So while I attended a school where teachers could give us little more than love, my father and stepmother created an incredibly rich intellectual environment for me. These were the things that, in retrospect, probably prepared me academically for Masterman, even as they made me the odd child out at school. For me, going to Masterman promised that I would finally find other kids like me. Educator Salome Thomas-El, who attended Masterman for 5-8 grade in the late 1970s, recalls his own sense of dislocation as he tried to negotiate between the culture at Masterman and that of his inner-city neighborhood:

“I never felt that I was as good as many of my [Masterman] peers, or that I belonged there, or that I was part of [Masterman.]…The kids I knew and liked were still back in the inner-city.

“Each school day, as they went in one direction, I took the bus and went a different way. By my second year at Masterman, I felt strange. I didn’t feel comfortable at Masterman, and yet I no longer belonged with my old friends.” (Thomas-El)

This feeling of dislocation strikes me as a  natural companion for child sent on a journey across the boundaries inscribed by race, class, gender, age and geography – what the late newspaper publisher Robert Maynard called the “fault lines” of  American culture.  It was a journey made by thousands of black children between the 1950 and 1970s  – children integrating schools with or without federal troops, court orders, or civil rights marches. We did not face dogs, hoses or jeering crowds as we entered schools such as Masterman, and except for one teacher, I don’t recall any instances of racism there, but we were crossing barriers nonetheless. Masterman, and later, Girls’ High, would also teach me that black children weren’t the only ones facing obstacles to academic achievement. It was there that I would begin to be introduced to the frustrations experienced by the white ethnic families in Philadelphia who had, they thought, played by the rules of immigration and assimilation only to see those rules change overnight.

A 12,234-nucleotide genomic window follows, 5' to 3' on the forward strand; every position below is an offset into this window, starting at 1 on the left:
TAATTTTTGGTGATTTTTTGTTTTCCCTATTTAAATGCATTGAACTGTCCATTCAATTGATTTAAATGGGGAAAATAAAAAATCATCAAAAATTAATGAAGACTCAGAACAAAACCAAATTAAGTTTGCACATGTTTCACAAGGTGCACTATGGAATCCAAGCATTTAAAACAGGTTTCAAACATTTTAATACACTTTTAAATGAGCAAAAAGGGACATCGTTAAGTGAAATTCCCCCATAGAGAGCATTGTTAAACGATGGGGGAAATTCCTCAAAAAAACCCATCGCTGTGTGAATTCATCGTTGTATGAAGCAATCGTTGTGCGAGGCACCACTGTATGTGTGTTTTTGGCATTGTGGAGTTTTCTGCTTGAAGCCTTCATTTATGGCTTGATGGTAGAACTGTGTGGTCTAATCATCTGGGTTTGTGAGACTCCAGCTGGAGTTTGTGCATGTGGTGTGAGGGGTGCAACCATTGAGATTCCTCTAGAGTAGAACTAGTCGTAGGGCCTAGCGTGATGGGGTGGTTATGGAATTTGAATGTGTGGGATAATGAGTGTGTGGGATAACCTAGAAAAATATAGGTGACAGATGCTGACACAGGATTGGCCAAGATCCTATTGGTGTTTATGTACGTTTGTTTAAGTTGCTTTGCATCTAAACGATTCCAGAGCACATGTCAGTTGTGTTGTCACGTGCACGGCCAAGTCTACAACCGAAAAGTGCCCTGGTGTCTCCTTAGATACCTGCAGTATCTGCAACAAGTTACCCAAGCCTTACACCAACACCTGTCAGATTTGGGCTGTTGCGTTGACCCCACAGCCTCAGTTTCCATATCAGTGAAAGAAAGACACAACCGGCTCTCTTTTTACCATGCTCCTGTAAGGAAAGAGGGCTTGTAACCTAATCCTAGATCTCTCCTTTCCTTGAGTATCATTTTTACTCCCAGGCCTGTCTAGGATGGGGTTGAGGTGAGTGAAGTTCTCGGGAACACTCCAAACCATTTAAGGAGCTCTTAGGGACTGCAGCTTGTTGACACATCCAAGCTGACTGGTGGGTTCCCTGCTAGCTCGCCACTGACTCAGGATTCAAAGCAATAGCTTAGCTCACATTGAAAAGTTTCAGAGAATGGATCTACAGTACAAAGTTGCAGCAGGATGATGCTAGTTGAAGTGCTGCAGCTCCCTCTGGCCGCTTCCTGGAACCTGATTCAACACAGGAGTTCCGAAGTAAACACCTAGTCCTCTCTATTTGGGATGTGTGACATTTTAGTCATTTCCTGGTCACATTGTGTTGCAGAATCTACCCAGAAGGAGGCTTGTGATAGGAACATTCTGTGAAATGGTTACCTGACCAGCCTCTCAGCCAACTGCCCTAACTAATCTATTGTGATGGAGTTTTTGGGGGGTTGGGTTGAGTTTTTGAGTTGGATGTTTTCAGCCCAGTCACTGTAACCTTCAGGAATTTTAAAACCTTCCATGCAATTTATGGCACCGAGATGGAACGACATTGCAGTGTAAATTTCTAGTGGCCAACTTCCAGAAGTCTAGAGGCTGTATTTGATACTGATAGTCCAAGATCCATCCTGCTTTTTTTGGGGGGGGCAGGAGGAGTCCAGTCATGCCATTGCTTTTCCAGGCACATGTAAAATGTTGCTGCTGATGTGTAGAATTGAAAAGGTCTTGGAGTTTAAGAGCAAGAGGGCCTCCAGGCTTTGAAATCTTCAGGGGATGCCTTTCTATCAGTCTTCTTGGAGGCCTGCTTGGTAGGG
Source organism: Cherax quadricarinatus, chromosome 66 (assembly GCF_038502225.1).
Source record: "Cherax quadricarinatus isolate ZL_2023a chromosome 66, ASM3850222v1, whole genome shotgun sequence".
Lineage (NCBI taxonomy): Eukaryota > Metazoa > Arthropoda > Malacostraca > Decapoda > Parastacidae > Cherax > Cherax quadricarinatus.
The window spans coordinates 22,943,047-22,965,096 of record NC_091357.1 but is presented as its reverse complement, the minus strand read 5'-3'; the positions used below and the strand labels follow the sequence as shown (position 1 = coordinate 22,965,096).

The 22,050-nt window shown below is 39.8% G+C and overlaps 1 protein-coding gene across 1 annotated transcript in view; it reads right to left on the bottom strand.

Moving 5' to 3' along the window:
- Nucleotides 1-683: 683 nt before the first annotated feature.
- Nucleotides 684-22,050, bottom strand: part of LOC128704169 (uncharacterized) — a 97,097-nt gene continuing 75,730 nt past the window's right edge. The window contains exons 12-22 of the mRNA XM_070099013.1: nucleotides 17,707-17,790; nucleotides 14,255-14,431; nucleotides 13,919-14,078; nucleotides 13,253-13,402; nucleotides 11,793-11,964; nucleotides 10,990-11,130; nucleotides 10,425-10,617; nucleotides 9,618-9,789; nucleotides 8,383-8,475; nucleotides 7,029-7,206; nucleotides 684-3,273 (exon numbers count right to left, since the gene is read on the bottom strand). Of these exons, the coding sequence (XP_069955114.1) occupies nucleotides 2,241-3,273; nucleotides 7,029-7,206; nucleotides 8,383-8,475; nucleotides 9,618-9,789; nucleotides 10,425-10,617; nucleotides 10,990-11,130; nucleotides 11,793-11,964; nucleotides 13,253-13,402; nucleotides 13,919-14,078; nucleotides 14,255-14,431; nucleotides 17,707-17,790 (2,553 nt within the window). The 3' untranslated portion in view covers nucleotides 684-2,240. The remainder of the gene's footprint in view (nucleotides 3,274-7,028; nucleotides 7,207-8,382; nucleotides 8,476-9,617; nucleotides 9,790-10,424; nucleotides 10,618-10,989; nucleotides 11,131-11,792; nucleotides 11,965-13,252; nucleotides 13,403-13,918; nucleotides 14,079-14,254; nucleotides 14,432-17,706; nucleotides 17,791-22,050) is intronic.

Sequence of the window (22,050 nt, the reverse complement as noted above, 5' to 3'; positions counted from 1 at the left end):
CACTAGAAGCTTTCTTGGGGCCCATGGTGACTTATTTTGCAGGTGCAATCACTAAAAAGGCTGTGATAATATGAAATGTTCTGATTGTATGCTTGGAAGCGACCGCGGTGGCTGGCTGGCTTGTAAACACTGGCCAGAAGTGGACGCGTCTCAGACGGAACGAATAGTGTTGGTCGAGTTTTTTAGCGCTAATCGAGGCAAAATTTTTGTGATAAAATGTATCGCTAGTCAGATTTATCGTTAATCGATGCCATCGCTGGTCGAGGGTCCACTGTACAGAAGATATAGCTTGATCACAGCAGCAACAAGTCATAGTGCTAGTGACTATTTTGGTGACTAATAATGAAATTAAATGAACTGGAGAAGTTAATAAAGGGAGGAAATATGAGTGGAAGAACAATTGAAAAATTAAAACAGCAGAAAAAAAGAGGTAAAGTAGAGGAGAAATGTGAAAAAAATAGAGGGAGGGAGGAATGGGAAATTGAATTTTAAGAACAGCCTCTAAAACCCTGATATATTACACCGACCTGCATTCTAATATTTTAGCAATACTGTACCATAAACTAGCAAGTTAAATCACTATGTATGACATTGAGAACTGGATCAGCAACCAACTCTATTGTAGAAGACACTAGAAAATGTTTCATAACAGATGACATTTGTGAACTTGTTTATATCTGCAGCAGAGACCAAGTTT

What I would come to understand in later years is that Masterman not only afforded me an opportunity for a superior education – it was an opportunity to be socialized into an intellectual community. Without the sympathetic touch of Mrs. Jefferson and her colleagues at Kearny, and the reinforcement I received at home, it’s very possible that it’s an opportunity that I would have wasted.


Endnotes

  1. “Mrs. John Masterman.” New York Times (1923-Current file); Mar 8, 1958; ProQuest Historical Newspapers The New York Times (1851 – 2007) pg. 17
  2. Sources for Peter Binzen’s description of Add Anderson and racial disparities in the Philadelphia school district: Paul Lyons, The people of this generation: The rise and fall of the New Left in Philadelphia. Philadelphia: University of Pennsylvania press, 2003. p. 15; and Lisa Levenstein, A Movement Without Marches: African American Women and the Politics of Poverty in Postwar Philadelphia UNC Press, April, 2009. p. 125. Levenstein details the policies that shunted black students into inferior schools, and the scapegoating of black families for the subsequent poor performance of black students on pages 126-137.
  3. Levenstein, p. 137
  4. Equality of Educational Opportunity: A 40-Year Retrospective
    Adam Gamoran and Daniel A. Long, WCER Working Paper No. 2006-9 December 2006, 27 p.
  5. Thomas-El, Salome and Cecil Murphrey. I Choose to Stay: A Black Teacher Refuses to Desert the Inner City. New York: Kensington Publishing. 2004, p. 26
  6. “Englewood Educator Named Head of Philadelphia Schools.” New York Times, Dec. 1, 1966. ProQuest Historical Newspapers The New York Times (1851 – 2007)
    pg. 77